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If I have a load of 35W at 6V. (5.8A). How would I scale up the current to 230v UK mains voltage? I am doing this to decide what wall-wart to use (and what max current specification to choose)

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  • \$\begingroup\$ Why don't you just look for a wall wart that can supply 6V at currents up to 5.8 amps and forget about what current will be taken from the AC side? \$\endgroup\$ – Andy aka Jan 18 '16 at 18:05
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    \$\begingroup\$ One would not choose a power supply based on its at-the-wall power draw, unless perhaps you are narrowing down two choices and you've run out of other comparisons. You choose a supply that can provide at least 5.8A at 6V. \$\endgroup\$ – CharlieHanson Jan 18 '16 at 18:05
  • \$\begingroup\$ What are you driving at that level? A DC motor? Most DC supplies are 5V or 12V so you're going to spend a lot if you don't buy something specific to your need. If it's for a motor, you might consider a transformer, DC rectifier, and a switch... \$\endgroup\$ – SpaceCowboyMDK Jan 18 '16 at 21:17
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You should not chose the wall wart based on the power it uses on the mains side, but the current it can source on the 6V side.

Generally, if all power converters had an efficiency of 100%, you would put as much power in as you get out, meaning that it would need to draw 35W/230V=0.15A on the mains side. However, since there's no way of telling how efficient an arbitrary power supply is going to be, you will need to grossly oversize this.

By the way, 35W is relatively hefty for a "wall wart" form factor power supply. This definitely sounds more like small laptop power supply.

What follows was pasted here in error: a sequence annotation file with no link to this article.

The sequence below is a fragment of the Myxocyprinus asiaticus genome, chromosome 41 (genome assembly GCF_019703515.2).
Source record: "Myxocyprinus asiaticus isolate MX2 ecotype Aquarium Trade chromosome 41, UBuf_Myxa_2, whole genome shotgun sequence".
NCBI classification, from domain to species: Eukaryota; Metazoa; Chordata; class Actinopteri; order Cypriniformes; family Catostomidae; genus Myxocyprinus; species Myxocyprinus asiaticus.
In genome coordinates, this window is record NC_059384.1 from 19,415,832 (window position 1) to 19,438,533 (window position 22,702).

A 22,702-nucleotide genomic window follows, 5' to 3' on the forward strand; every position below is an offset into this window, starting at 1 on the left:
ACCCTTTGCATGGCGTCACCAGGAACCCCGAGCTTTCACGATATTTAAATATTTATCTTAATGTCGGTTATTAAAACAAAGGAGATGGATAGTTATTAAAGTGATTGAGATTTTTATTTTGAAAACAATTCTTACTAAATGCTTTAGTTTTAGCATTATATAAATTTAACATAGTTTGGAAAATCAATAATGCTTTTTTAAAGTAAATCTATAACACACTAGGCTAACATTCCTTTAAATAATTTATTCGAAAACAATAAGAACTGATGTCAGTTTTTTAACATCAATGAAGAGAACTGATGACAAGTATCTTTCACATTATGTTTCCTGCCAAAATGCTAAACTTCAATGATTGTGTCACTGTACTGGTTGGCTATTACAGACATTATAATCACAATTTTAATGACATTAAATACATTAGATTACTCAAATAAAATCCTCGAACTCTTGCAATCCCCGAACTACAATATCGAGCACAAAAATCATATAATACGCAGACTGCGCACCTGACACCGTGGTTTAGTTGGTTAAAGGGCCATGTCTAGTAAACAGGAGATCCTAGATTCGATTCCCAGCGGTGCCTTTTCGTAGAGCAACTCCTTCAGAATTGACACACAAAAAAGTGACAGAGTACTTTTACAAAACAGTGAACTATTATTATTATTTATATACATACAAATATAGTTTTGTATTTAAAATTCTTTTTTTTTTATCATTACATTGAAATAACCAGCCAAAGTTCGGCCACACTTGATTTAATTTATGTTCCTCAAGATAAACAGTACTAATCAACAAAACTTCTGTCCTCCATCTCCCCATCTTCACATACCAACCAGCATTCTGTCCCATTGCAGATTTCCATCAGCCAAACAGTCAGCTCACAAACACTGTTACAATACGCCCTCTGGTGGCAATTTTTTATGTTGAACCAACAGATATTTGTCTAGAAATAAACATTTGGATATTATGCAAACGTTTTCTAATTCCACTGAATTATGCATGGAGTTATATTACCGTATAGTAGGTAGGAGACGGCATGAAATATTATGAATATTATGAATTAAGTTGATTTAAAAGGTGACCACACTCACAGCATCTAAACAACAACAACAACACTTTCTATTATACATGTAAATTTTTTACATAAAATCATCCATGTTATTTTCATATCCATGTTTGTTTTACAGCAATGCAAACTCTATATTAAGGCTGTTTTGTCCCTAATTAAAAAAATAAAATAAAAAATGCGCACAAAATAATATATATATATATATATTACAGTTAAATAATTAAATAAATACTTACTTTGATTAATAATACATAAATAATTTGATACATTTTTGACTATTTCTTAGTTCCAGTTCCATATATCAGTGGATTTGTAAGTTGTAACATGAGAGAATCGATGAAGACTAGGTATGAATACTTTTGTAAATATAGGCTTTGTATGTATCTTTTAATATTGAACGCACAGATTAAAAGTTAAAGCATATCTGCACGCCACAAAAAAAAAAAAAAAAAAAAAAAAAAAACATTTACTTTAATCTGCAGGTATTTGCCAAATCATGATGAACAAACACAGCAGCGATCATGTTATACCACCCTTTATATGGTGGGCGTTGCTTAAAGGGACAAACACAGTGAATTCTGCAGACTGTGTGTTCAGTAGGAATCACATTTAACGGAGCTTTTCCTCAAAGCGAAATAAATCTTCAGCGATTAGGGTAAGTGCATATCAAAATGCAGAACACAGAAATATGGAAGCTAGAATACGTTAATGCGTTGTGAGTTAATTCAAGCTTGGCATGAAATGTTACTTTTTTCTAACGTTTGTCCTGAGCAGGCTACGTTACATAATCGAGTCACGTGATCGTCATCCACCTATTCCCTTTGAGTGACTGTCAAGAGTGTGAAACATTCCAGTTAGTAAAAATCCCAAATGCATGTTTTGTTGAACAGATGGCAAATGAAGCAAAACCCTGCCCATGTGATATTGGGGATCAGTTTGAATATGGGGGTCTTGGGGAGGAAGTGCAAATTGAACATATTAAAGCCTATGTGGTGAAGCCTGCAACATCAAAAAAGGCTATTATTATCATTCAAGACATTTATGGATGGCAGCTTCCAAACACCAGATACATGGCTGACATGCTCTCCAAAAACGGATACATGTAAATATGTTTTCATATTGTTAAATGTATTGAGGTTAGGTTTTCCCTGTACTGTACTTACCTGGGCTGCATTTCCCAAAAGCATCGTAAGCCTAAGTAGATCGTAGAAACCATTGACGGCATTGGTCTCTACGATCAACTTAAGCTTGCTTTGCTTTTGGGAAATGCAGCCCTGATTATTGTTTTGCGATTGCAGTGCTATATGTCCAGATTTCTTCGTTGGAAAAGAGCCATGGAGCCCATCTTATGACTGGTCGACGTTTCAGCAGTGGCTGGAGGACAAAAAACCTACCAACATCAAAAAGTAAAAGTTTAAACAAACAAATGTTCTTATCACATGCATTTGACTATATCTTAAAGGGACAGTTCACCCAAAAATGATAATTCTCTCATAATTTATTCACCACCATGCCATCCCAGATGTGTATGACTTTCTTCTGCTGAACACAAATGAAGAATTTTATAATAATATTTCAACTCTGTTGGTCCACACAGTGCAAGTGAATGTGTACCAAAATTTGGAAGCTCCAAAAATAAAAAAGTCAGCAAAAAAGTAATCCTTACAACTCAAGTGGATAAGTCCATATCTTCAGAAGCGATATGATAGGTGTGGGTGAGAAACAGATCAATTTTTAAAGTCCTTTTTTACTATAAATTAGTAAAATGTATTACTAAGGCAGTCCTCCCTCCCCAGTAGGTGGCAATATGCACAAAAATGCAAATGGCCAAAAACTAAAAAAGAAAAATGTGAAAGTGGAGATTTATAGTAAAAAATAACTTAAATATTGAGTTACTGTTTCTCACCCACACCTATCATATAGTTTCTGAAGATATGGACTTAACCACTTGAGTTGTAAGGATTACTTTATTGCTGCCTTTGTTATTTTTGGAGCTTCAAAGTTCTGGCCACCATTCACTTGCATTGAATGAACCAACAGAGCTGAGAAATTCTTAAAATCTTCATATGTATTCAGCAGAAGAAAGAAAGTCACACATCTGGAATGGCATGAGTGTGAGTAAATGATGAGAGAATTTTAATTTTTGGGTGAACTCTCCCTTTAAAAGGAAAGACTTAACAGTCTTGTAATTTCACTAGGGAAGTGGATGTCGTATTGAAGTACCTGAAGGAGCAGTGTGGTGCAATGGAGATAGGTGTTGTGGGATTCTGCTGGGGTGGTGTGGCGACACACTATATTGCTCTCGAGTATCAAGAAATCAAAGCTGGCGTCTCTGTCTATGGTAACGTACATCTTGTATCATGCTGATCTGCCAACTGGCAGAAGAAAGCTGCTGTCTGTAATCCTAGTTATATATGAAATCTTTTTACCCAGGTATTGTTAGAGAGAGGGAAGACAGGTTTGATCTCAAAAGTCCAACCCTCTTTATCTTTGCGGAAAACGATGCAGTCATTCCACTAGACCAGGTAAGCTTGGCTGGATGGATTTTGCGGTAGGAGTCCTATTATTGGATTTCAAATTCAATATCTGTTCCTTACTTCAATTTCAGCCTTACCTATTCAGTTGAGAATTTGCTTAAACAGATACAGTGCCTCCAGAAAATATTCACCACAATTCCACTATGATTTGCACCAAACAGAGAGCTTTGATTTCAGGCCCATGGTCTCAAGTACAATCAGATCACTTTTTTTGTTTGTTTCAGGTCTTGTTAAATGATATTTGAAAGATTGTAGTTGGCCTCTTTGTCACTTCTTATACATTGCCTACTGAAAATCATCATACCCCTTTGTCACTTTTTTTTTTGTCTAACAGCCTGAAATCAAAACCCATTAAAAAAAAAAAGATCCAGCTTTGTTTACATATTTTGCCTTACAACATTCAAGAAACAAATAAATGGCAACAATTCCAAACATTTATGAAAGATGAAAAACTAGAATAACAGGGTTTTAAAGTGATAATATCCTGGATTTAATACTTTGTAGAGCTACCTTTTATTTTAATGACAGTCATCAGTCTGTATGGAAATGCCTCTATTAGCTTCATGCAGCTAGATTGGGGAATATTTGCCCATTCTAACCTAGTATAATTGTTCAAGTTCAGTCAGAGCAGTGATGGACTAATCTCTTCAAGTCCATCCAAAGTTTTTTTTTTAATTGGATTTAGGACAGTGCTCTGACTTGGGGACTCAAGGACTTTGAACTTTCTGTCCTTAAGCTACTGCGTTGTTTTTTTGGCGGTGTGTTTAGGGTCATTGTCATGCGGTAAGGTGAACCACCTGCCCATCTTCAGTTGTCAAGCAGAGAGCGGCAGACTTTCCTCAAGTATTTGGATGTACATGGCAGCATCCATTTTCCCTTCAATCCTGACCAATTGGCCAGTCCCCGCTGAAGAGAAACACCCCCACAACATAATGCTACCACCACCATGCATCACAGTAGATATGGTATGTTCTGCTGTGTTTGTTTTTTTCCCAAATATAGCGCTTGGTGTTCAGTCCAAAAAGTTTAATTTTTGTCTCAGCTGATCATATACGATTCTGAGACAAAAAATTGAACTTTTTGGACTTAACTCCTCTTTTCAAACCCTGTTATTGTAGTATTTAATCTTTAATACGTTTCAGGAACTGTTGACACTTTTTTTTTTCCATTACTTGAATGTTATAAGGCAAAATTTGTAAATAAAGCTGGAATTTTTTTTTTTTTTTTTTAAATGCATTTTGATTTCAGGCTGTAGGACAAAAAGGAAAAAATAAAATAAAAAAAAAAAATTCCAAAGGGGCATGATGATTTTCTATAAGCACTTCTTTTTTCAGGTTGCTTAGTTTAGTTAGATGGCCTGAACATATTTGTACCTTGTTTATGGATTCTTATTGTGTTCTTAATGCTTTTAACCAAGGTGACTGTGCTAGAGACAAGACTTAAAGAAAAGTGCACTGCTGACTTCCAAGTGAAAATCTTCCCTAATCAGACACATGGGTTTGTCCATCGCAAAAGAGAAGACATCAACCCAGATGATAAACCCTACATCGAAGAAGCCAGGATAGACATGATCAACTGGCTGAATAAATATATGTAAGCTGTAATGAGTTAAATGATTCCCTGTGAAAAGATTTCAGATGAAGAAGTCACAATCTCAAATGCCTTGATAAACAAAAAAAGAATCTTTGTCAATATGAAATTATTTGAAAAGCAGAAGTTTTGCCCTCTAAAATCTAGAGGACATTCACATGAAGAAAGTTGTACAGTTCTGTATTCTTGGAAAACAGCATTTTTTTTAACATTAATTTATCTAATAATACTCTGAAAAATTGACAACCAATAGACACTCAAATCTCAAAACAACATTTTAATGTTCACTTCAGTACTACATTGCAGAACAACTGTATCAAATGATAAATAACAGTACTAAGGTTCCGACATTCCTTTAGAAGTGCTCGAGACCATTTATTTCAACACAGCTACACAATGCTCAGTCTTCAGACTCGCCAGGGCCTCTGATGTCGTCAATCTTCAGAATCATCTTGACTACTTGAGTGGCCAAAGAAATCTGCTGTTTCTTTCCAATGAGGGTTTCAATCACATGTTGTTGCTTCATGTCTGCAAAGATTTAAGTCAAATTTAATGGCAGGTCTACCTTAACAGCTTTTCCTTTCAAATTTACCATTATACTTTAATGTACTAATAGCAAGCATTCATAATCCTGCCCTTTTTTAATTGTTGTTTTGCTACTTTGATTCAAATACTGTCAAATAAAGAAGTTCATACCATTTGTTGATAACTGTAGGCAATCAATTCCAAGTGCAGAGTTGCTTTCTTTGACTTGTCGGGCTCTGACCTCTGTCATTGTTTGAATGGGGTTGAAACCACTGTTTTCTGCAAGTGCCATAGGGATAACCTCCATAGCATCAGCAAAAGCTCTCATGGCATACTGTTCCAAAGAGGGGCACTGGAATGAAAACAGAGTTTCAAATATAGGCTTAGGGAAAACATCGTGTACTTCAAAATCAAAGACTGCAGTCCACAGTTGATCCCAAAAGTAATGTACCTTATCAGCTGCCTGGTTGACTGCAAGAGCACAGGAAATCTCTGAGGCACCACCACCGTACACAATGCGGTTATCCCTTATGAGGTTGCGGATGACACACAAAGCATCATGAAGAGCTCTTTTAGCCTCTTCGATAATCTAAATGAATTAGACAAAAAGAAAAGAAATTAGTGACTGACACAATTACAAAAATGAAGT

Please also consider the cabling involved: At 5.8A, assuming a cable length of 1m, the typical AWG 26 cable has a resistance of 0.134 Ohms one way, meaning that 5.8A*2*0.134 Ohms = 1.55V is wasted on heating the copper cable, meaning that less than 4.5V are actually available to your device, if that happens to draw a constant current, but more likely, it will see a inner source resistance of 0.268 Ohms, meaning that voltage at the device will fluctuate with the power it draws. Under no circumstances you'd want that.

Hence: Oversize a bit. Get a power supply that offers at least 6.5A. In fact, on uk.farnell.com I couldn't find a single plug-in supply AC/DC supply for 6V that offers at least 6.66A that was in Stock in Europe. 6V with that much current just isn't very common.

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  • \$\begingroup\$ I don't know who "typically" uses 26 AWG for power supply wire, but it's not me unless it's a very light draw (and my default then is 24 anyway...) - also it does no good whatsoever to "oversize the amps" if you are connecting to undersized wire, since the the voltage will still be too low due to wire resistance and current flow. \$\endgroup\$ – Ecnerwal Jan 18 '16 at 19:50
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6V power supplies at the Amps you need are going to be hard to find .There are also voltage drop issues due to cabling that have been covered by others .You could easily get a say 50 watt SMPS at a higher voltage like say 12 or 24 .Now if you run a buck DCDC converter you can easily make your 6V .Place the buck converter close to the load to get full benefit of your reduced cabling losses.If you are in a hurry you could buy a buck converter and learn nothing .Otherwise you could get a schematic of a 5V buck and change it to 6V .There are lots of chips that will work with a small number of additional parts .Finally you could design your own with discretes and never have a badbeetle again.

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